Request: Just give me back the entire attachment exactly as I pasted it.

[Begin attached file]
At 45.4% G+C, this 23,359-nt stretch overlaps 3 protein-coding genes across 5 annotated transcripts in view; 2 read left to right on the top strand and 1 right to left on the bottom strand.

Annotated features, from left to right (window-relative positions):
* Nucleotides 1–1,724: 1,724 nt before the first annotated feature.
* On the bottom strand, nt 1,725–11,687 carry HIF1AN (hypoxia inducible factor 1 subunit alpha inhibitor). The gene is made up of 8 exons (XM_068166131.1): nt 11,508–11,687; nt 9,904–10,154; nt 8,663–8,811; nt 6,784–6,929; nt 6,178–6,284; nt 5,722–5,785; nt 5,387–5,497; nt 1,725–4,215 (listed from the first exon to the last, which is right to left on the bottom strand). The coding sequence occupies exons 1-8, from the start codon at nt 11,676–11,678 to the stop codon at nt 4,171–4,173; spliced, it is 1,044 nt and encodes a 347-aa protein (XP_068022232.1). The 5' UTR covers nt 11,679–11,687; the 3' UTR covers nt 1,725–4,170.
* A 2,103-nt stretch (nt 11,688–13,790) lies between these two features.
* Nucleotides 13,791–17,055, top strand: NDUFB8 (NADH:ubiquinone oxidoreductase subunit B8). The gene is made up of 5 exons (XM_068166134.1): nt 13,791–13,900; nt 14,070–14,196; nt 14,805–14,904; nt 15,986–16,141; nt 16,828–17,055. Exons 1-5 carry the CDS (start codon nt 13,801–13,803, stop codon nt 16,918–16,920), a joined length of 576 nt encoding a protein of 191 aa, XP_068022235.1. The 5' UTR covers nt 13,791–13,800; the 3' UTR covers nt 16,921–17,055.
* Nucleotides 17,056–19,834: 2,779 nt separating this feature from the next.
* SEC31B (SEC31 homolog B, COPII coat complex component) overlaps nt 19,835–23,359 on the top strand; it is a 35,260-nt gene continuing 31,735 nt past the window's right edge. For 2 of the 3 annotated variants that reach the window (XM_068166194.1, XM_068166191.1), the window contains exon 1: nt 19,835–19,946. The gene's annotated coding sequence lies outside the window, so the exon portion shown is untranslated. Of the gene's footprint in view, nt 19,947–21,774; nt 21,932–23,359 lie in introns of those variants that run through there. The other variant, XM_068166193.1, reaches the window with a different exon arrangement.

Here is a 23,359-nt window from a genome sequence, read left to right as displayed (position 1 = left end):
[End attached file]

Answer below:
At 45.4% G+C, this 23,359-nt stretch overlaps 3 protein-coding genes across 5 annotated transcripts in view; 2 read left to right on the top strand and 1 right to left on the bottom strand.

Annotated features, from left to right (window-relative positions):
* Nucleotides 1–1,724: 1,724 nt before the first annotated feature.
* On the bottom strand, nt 1,725–11,687 carry HIF1AN (hypoxia inducible factor 1 subunit alpha inhibitor). The gene is made up of 8 exons (XM_068166131.1): nt 11,508–11,687; nt 9,904–10,154; nt 8,663–8,811; nt 6,784–6,929; nt 6,178–6,284; nt 5,722–5,785; nt 5,387–5,497; nt 1,725–4,215 (listed from the first exon to the last, which is right to left on the bottom strand). The coding sequence occupies exons 1-8, from the start codon at nt 11,676–11,678 to the stop codon at nt 4,171–4,173; spliced, it is 1,044 nt and encodes a 347-aa protein (XP_068022232.1). The 5' UTR covers nt 11,679–11,687; the 3' UTR covers nt 1,725–4,170.
* A 2,103-nt stretch (nt 11,688–13,790) lies between these two features.
* Nucleotides 13,791–17,055, top strand: NDUFB8 (NADH:ubiquinone oxidoreductase subunit B8). The gene is made up of 5 exons (XM_068166134.1): nt 13,791–13,900; nt 14,070–14,196; nt 14,805–14,904; nt 15,986–16,141; nt 16,828–17,055. Exons 1-5 carry the CDS (start codon nt 13,801–13,803, stop codon nt 16,918–16,920), a joined length of 576 nt encoding a protein of 191 aa, XP_068022235.1. The 5' UTR covers nt 13,791–13,800; the 3' UTR covers nt 16,921–17,055.
* Nucleotides 17,056–19,834: 2,779 nt separating this feature from the next.
* SEC31B (SEC31 homolog B, COPII coat complex component) overlaps nt 19,835–23,359 on the top strand; it is a 35,260-nt gene continuing 31,735 nt past the window's right edge. For 2 of the 3 annotated variants that reach the window (XM_068166194.1, XM_068166191.1), the window contains exon 1: nt 19,835–19,946. The gene's annotated coding sequence lies outside the window, so the exon portion shown is untranslated. Of the gene's footprint in view, nt 19,947–21,774; nt 21,932–23,359 lie in introns of those variants that run through there. The other variant, XM_068166193.1, reaches the window with a different exon arrangement.

Here is a 23,359-nt window from a genome sequence, read left to right as displayed (position 1 = left end):